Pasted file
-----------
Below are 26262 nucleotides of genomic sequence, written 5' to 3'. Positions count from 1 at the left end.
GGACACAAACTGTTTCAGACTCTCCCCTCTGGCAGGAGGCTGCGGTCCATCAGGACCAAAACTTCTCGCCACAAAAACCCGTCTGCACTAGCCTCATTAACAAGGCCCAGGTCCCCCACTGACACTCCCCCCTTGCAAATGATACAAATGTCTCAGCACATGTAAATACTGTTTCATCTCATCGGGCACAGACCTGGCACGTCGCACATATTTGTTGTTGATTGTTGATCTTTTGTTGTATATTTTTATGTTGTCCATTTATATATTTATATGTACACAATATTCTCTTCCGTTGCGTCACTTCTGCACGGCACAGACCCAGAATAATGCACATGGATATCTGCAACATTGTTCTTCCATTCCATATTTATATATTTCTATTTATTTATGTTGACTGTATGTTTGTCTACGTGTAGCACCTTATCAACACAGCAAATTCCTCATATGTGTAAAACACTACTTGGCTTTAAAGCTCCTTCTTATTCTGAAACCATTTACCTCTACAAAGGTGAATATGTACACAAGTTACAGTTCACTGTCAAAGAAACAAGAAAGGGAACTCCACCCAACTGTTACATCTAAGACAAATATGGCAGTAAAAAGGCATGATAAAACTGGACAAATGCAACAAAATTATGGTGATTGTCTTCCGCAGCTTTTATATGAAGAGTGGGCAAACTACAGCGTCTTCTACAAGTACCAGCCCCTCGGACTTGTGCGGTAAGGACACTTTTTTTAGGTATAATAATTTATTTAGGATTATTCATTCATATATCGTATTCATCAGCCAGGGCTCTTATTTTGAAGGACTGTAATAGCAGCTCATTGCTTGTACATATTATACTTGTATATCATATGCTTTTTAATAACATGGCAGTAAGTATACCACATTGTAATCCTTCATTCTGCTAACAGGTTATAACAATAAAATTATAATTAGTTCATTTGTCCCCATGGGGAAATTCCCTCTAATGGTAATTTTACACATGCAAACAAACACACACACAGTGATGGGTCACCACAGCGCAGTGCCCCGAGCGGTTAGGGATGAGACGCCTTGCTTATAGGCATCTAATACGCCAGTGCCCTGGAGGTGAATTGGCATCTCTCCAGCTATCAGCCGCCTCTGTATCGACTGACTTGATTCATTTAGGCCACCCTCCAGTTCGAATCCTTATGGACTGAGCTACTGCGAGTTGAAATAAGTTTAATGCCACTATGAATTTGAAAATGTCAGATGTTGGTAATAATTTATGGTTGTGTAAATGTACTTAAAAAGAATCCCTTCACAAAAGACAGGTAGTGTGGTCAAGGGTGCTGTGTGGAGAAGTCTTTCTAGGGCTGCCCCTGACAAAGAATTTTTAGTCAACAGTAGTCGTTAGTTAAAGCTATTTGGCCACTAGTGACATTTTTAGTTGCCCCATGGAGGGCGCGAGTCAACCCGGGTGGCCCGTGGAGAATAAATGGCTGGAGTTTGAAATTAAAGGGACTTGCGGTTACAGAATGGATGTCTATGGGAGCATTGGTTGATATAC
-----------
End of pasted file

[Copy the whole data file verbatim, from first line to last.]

Below are 26262 nucleotides of genomic sequence, written 5' to 3'. Positions count from 1 at the left end.
GGACACAAACTGTTTCAGACTCTCCCCTCTGGCAGGAGGCTGCGGTCCATCAGGACCAAAACTTCTCGCCACAAAAACCCGTCTGCACTAGCCTCATTAACAAGGCCCAGGTCCCCCACTGACACTCCCCCCTTGCAAATGATACAAATGTCTCAGCACATGTAAATACTGTTTCATCTCATCGGGCACAGACCTGGCACGTCGCACATATTTGTTGTTGATTGTTGATCTTTTGTTGTATATTTTTATGTTGTCCATTTATATATTTATATGTACACAATATTCTCTTCCGTTGCGTCACTTCTGCACGGCACAGACCCAGAATAATGCACATGGATATCTGCAACATTGTTCTTCCATTCCATATTTATATATTTCTATTTATTTATGTTGACTGTATGTTTGTCTACGTGTAGCACCTTATCAACACAGCAAATTCCTCATATGTGTAAAACACTACTTGGCTTTAAAGCTCCTTCTTATTCTGAAACCATTTACCTCTACAAAGGTGAATATGTACACAAGTTACAGTTCACTGTCAAAGAAACAAGAAAGGGAACTCCACCCAACTGTTACATCTAAGACAAATATGGCAGTAAAAAGGCATGATAAAACTGGACAAATGCAACAAAATTATGGTGATTGTCTTCCGCAGCTTTTATATGAAGAGTGGGCAAACTACAGCGTCTTCTACAAGTACCAGCCCCTCGGACTTGTGCGGTAAGGACACTTTTTTTAGGTATAATAATTTATTTAGGATTATTCATTCATATATCGTATTCATCAGCCAGGGCTCTTATTTTGAAGGACTGTAATAGCAGCTCATTGCTTGTACATATTATACTTGTATATCATATGCTTTTTAATAACATGGCAGTAAGTATACCACATTGTAATCCTTCATTCTGCTAACAGGTTATAACAATAAAATTATAATTAGTTCATTTGTCCCCATGGGGAAATTCCCTCTAATGGTAATTTTACACATGCAAACAAACACACACACAGTGATGGGTCACCACAGCGCAGTGCCCCGAGCGGTTAGGGATGAGACGCCTTGCTTATAGGCATCTAATACGCCAGTGCCCTGGAGGTGAATTGGCATCTCTCCAGCTATCAGCCGCCTCTGTATCGACTGACTTGATTCATTTAGGCCACCCTCCAGTTCGAATCCTTATGGACTGAGCTACTGCGAGTTGAAATAAGTTTAATGCCACTATGAATTTGAAAATGTCAGATGTTGGTAATAATTTATGGTTGTGTAAATGTACTTAAAAAGAATCCCTTCACAAAAGACAGGTAGTGTGGTCAAGGGTGCTGTGTGGAGAAGTCTTTCTAGGGCTGCCCCTGACAAAGAATTTTTAGTCAACAGTAGTCGTTAGTTAAAGCTATTTGGCCACTAGTGACATTTTTAGTTGCCCCATGGAGGGCGCGAGTCAACCCGGGTGGCCCGTGGAGAATAAATGGCTGGAGTTTGAAATTAAAGGGACTTGCGGTTACAGAATGGATGTCTATGGGAGCATTGGTTGATATAC